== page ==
ASCP Skin Deep

July/August 2013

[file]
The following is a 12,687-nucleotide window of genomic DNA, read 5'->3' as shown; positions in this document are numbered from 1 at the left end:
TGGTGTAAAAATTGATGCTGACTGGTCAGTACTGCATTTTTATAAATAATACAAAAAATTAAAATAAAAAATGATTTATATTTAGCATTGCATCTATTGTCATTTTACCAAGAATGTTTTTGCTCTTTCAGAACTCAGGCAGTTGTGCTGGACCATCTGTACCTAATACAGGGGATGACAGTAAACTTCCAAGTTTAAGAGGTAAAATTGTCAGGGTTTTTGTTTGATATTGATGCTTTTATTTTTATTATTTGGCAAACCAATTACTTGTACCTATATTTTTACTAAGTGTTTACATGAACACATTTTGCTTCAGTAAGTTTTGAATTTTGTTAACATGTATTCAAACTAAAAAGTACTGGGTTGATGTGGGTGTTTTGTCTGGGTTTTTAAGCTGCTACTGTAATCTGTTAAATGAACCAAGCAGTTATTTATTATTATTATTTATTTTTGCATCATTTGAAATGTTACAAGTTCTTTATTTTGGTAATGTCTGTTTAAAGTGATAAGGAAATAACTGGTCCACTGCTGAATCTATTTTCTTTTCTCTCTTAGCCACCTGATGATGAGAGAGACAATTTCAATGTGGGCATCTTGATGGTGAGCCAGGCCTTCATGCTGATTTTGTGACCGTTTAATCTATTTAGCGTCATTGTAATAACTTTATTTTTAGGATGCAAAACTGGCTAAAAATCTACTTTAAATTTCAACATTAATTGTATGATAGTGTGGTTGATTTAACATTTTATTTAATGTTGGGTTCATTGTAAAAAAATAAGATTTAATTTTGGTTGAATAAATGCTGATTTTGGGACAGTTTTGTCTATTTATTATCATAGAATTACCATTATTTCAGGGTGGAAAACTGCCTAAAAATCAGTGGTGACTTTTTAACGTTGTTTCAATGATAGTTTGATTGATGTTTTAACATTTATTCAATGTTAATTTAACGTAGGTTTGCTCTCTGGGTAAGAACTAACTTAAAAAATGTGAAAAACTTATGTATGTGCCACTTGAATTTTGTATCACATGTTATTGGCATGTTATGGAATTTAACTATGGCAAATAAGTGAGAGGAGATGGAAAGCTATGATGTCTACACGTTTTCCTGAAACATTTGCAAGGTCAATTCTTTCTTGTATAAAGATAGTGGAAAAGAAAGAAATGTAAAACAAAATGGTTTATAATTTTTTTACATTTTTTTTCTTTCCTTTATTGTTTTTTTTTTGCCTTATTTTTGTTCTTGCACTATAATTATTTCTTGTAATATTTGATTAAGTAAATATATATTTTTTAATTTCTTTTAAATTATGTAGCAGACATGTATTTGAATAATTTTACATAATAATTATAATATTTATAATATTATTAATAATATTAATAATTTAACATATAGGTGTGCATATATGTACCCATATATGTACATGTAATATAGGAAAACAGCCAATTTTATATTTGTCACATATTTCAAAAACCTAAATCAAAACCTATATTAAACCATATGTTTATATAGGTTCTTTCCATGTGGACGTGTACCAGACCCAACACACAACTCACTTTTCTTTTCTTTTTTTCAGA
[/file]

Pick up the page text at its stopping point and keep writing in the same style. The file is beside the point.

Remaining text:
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e To check your scope of practice, find state board contact details at 3. What is the return policy? If the manufacturer has a return policy, get it in writing. Can you return the product if it turns out it's not within your scope of practice? 4. What is the warranty? Even the best-made equipment can break or malfunction. What does the warranty cover? How long does it last? Are replacement parts readily available? What do they cost? Can you get a loaner machine to use while yours is being repaired? 5. What training is available? Is there a cost? You must not use a new device or modality on a paying client without adequate training. You cannot risk harming a client—for the client's sake, obviously, but also for wider reasons. If you cause an injury, and cannot prove you were properly trained, your insurance company may deny the claim. For every untrained esthetician who harms a client, the ramifications spread across our profession. Insurance companies drop coverage, which can then lead state boards to restrict the scope of estheticians, and public perception of licensed estheticians is negatively impacted. Questions for Me? It is a challenge to ask these questions in the middle of a show, but being prepared will save you headaches and potentially a lot of money. If you need help or information, feel free to contact me. "This is exactly what I need for my skin care practice! What does it do?" Susanne Schmaling, director of education for Associated Skin Care Professionals, is a licensed esthetician, experienced educator, former spa owner, founder of the Pacific Institute of Esthetics, and author of A Comprehensive Guide to Equipment (Milady, 2009). Contact her at SkinDeep_JA_2013.indd 35 Get connected to your peers @ 35 5/15/13 4:25 PM

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